The upshot of all this is the following somewhat odd chronological discovery: As a general rule, the ideas, goals, rights, freedoms, and political procedures advocated by the American Founders—including especially their grasp of the Common Good—is to be dramatically preferred over most ideas on offer by today’s elites precisely because the Founders were closer in time to, and so much more fully formed by, the full tradition of natural law as perfected by and mediated through Christianity—and particularly through the historical influence of the Catholic Church.
There is also the important question of human tradition, of course. Until the last hundred years or so, there was at least a much stronger grasp of the point that traditional perceptions and ways of doing things had a value which had developed under the pressure of the centuries and had stood the test of time. Therefore, one had no business breaking down the wall of tradition if one no longer understood why it was there. After all, the chief formator of the tradition in question was Catholicism, though Catholicism had already at America’s founding been in decline as a cultural influence for some 250 years.
Again, we come up against the inescapable conclusion: The dominant ideas of the American founders in the late eighteenth century and the political arrangements which they devised, while certainly imperfect, are preferable to the dominant ideas (ideologies?) of the twenty-first century primarily because the former were still far more firmly rooted in a superior intellectual and spiritual tradition.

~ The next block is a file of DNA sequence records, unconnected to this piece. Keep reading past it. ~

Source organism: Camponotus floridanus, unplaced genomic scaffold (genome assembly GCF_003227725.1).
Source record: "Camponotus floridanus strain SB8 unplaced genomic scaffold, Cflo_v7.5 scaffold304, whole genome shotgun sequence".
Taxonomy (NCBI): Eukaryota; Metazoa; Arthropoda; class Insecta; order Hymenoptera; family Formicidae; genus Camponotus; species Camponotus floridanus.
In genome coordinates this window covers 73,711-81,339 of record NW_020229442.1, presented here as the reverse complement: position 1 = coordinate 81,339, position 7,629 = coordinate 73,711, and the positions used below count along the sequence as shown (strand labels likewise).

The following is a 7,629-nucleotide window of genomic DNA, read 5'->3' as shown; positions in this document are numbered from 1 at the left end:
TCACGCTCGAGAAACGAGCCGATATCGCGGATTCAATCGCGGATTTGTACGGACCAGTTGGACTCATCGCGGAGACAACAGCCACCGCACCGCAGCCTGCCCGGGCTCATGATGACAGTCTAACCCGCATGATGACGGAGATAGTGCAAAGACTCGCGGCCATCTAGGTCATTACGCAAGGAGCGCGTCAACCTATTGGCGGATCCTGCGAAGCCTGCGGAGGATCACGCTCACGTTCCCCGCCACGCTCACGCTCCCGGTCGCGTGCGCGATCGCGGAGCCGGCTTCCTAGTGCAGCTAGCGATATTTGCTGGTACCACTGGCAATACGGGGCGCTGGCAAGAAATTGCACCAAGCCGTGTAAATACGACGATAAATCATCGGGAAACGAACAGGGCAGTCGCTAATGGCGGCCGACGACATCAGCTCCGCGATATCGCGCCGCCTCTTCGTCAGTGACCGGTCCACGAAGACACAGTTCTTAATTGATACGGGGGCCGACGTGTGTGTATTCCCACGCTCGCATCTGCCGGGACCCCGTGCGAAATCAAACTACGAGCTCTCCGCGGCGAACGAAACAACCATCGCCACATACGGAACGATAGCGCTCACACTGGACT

Not a strong argument?
But this argument itself raises a great many far more important questions, questions which can for simplicity’s sake be resolved into one very vital question: Why was the Christian/natural law tradition a superior ground for the human quest for excellence? Or we might instead put this in terms of the transcendentals, asking why the Christian/natural law tradition was a superior ground of human fulfillment through its ability to connect the person with the true, the good and the beautiful?
Of course, it takes a good deal of work to answer this question now that we do not find it obvious. In the end it also demands conversion of heart. The answer requires a transfer of allegiance from a culture which glorifies evil to a culture which, though imperfect like all human cultures, goes a long way toward deliberately favoring the good. This good can be known through the natural law in hearts and minds instructed more thoroughly by Divine Revelation and strengthened by grace. But such notions are so completely foreign to our present culture as to render hopeless the efforts of our elites to turn themselves to any good without eviscerating it of its real substance—to the point that we end up significantly worse off than before.
The so-called Equality Act is a superb example of this conclusion. If it comes to pass, it will be one more in a long series of glistening ideological disasters. But we have a large task before us, if we are to actually understand how it was that, because of their sheer proximity to the Christian/natural law tradition, the cultural leaders of eighteenth century America were far more capable of architecting a fruitful civil order than are those who lead our dominant culture today. Indeed this is a tall order: The only way to succeed is to acquaint ourselves with Christ and the natural law once again today.